Hidden in the Stimulus Bill
Last December Higher Ed Watch caught wind of back-room maneuvering on Capitol Hill to retroactively change the way the federal government sets lender subsidies in the guaranteed student loan program. Education Secretary Margaret Spellings sent a letter to key members of Congress asking them to quickly enact legislation to change the index used to determine the quarterly interest rate subsidy paid to lenders. The change would calculate the subsidy based on LIBOR instead of commercial paper
No action was taken...until now. The stimulus bill released today by the U.S House of Representatives Appropriations Committee would make the change. Specifically, it would recalculate the subsidy for last financial quarter (October through December 2008) owed to private lenders. And the change would also apply to all loans issued since 2000.
According to our estimates, the change would retroactively increase the subsidy paid to lenders by about 0.50 percentage points. Multiply that across hundreds of billions of dollars in outstanding loans and the extra payments could reach into hundreds of millions. Strangely, the Appropriations Committee reports that the cost will be only $10 million.
In our earlier post, we did not oppose the change, especially given the break down in the commercial paper markets. However, we expressed concern that the change sought by the Secretary (and the student loan industry) was being debated out of the public eye. For example, while the Department of Education regularly publishes on its website important policy letters the Secretary sends to lawmakers, this particular letter is suspiciously absent from the site. We also noted that the proposed changes would be unprecedented, as loan subsidy changes have always applied to new loans, not previously issued loans. We argued that such a proposed change should be thoroughly and publicly debated by Congress, not buried in a huge omnibus, must-pass bill.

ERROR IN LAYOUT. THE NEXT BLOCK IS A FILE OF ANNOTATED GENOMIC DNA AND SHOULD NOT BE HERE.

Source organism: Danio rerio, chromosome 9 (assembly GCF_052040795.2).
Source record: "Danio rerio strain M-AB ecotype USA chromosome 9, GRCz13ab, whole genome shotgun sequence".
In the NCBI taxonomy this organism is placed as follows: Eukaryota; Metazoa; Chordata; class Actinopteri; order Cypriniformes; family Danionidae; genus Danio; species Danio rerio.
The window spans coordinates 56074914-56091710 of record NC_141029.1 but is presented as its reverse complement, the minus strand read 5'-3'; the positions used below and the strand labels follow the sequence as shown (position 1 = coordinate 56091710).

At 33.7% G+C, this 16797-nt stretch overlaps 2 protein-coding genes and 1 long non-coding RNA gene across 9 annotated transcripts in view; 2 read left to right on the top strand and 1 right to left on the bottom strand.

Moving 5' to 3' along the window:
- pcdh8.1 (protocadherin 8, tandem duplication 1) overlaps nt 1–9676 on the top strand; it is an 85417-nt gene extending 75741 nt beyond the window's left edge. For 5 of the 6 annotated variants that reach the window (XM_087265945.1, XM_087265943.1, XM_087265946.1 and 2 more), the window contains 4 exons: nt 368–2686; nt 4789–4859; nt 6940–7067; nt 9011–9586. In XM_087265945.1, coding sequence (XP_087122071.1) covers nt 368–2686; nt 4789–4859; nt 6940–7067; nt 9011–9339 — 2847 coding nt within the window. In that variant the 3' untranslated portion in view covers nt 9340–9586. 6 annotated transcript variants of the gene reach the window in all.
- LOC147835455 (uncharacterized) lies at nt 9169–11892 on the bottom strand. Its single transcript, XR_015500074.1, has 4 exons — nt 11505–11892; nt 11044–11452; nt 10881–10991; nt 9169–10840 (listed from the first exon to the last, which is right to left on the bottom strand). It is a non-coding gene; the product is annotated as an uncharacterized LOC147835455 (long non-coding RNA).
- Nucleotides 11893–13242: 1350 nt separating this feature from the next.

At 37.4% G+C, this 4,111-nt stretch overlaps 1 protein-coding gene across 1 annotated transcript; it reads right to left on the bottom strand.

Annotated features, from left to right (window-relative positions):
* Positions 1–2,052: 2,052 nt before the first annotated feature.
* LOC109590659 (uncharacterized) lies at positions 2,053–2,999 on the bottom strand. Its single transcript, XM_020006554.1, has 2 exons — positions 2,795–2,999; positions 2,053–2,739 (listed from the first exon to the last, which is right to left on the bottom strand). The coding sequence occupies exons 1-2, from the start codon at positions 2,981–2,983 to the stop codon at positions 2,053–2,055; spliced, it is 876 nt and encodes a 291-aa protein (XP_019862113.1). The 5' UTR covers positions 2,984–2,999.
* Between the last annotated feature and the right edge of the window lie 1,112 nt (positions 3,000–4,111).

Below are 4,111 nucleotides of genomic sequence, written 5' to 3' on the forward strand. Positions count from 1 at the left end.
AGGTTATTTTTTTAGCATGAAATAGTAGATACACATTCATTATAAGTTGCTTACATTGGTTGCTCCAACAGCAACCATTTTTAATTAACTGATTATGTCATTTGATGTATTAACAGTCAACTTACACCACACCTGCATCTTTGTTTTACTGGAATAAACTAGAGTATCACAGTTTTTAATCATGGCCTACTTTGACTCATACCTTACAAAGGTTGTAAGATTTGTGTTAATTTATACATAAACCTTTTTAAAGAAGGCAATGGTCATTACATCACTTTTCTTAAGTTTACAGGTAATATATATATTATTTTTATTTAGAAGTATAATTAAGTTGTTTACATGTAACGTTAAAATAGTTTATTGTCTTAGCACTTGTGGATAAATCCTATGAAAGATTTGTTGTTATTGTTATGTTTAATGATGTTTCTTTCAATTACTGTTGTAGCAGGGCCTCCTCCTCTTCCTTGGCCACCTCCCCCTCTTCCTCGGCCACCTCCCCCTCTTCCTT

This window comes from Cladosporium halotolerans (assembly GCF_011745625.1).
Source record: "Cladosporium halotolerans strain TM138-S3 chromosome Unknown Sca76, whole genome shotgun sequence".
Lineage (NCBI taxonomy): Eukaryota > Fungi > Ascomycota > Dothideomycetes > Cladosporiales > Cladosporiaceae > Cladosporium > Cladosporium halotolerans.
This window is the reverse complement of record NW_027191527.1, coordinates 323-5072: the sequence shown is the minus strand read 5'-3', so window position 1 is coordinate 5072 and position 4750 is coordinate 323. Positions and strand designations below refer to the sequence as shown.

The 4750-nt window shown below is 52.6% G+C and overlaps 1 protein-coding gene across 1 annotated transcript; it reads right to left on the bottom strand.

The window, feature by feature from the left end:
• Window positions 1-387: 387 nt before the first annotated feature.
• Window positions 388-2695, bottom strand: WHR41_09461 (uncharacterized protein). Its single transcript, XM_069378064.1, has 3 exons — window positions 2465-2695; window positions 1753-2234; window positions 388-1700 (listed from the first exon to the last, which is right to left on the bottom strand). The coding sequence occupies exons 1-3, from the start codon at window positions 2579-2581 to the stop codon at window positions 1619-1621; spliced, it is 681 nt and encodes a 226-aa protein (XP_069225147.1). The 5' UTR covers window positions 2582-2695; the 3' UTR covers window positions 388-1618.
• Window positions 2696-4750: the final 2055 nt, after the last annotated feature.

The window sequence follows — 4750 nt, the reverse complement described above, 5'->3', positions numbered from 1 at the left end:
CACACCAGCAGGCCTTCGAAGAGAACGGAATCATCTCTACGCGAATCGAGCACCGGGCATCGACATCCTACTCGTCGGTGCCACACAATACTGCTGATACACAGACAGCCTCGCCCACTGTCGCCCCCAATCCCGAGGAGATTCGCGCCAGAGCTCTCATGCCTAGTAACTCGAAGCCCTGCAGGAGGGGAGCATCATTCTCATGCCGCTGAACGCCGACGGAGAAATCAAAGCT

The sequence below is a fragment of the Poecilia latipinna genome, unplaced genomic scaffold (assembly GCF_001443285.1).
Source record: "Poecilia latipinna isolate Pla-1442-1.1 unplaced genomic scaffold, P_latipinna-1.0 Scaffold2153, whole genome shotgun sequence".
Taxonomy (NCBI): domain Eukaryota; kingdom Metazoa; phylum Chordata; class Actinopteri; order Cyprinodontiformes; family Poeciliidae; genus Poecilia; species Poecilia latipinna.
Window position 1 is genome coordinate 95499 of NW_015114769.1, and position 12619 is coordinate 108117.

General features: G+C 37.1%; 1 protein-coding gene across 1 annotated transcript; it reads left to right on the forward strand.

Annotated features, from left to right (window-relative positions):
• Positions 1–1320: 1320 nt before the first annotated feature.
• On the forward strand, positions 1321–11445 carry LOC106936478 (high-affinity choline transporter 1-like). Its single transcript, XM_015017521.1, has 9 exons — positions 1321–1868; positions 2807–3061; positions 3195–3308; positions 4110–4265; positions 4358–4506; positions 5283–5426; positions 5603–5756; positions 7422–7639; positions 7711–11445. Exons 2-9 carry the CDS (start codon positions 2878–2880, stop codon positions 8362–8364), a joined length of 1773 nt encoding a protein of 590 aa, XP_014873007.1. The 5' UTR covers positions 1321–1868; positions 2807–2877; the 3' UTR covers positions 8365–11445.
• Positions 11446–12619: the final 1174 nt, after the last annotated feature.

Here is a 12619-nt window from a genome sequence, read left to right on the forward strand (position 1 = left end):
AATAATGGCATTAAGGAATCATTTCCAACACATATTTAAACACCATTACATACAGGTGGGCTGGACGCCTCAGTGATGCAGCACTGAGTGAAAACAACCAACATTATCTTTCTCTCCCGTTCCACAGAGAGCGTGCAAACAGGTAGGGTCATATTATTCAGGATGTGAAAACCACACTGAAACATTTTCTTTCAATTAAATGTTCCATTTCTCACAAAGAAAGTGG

Well, it looks like our concerns were warranted, as the change is tucked away in a 258-page stimulus bill. Readers will note that the subsidy change is not touted in any of the press materials released by the House Appropriations Committee.
As we wrote in our earlier post, the index issue and proposed changes are a dangerous symptom of the guaranteed student loan program disease. To get private lenders to make loans under the program, Congress must adequately compensate them. Yet Congress is not skilled at setting a payment rate that is neither too high nor too low, or that encourages the optimal number of lenders to make loans to all students. Worse yet, Congressional subsidy setting is subject to dangerous amounts of influence by student loan company lobbyists. This is particularly true when the issues are steeped in financial complexity, such as yield spreads between commercial paper and LIBOR, or interest rate swaps and asset backed securities.
The index issue should serve as an important reminder to Congress and the incoming Obama administration that they must adopt a system for setting lender subsidies that does not rely on continuous, ad-hoc legislative tinkering and loan industry lobbying. An auction where lenders bid for loan volume or subsidy payments is the best way to avert loan subsidy inefficiencies, crises, and lobbying bonanzas.